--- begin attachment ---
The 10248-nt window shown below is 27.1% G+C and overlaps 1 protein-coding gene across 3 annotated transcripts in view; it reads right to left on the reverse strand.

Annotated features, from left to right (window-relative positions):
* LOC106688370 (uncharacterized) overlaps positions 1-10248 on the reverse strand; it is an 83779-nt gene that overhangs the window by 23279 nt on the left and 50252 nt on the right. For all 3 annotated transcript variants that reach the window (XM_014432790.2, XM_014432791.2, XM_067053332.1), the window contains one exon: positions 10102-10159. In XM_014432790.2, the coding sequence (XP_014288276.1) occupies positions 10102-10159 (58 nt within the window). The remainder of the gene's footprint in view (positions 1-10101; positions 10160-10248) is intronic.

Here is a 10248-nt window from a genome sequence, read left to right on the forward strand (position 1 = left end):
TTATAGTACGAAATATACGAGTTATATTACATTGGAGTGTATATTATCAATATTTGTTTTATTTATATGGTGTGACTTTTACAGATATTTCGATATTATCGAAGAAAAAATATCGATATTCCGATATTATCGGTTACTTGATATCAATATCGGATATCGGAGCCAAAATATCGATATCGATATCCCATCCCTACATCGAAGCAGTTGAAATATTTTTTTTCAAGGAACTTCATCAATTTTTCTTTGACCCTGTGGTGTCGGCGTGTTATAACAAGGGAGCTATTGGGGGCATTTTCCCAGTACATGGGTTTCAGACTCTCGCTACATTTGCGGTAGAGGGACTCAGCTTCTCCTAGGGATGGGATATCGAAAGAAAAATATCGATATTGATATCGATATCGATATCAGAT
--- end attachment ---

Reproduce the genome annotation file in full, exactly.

The 10248-nt window shown below is 27.1% G+C and overlaps 1 protein-coding gene across 3 annotated transcripts in view; it reads right to left on the reverse strand.

Annotated features, from left to right (window-relative positions):
* LOC106688370 (uncharacterized) overlaps positions 1-10248 on the reverse strand; it is an 83779-nt gene that overhangs the window by 23279 nt on the left and 50252 nt on the right. For all 3 annotated transcript variants that reach the window (XM_014432790.2, XM_014432791.2, XM_067053332.1), the window contains one exon: positions 10102-10159. In XM_014432790.2, the coding sequence (XP_014288276.1) occupies positions 10102-10159 (58 nt within the window). The remainder of the gene's footprint in view (positions 1-10101; positions 10160-10248) is intronic.

Here is a 10248-nt window from a genome sequence, read left to right on the forward strand (position 1 = left end):
TTATAGTACGAAATATACGAGTTATATTACATTGGAGTGTATATTATCAATATTTGTTTTATTTATATGGTGTGACTTTTACAGATATTTCGATATTATCGAAGAAAAAATATCGATATTCCGATATTATCGGTTACTTGATATCAATATCGGATATCGGAGCCAAAATATCGATATCGATATCCCATCCCTACATCGAAGCAGTTGAAATATTTTTTTTCAAGGAACTTCATCAATTTTTCTTTGACCCTGTGGTGTCGGCGTGTTATAACAAGGGAGCTATTGGGGGCATTTTCCCAGTACATGGGTTTCAGACTCTCGCTACATTTGCGGTAGAGGGACTCAGCTTCTCCTAGGGATGGGATATCGAAAGAAAAATATCGATATTGATATCGATATCGATATCAGAT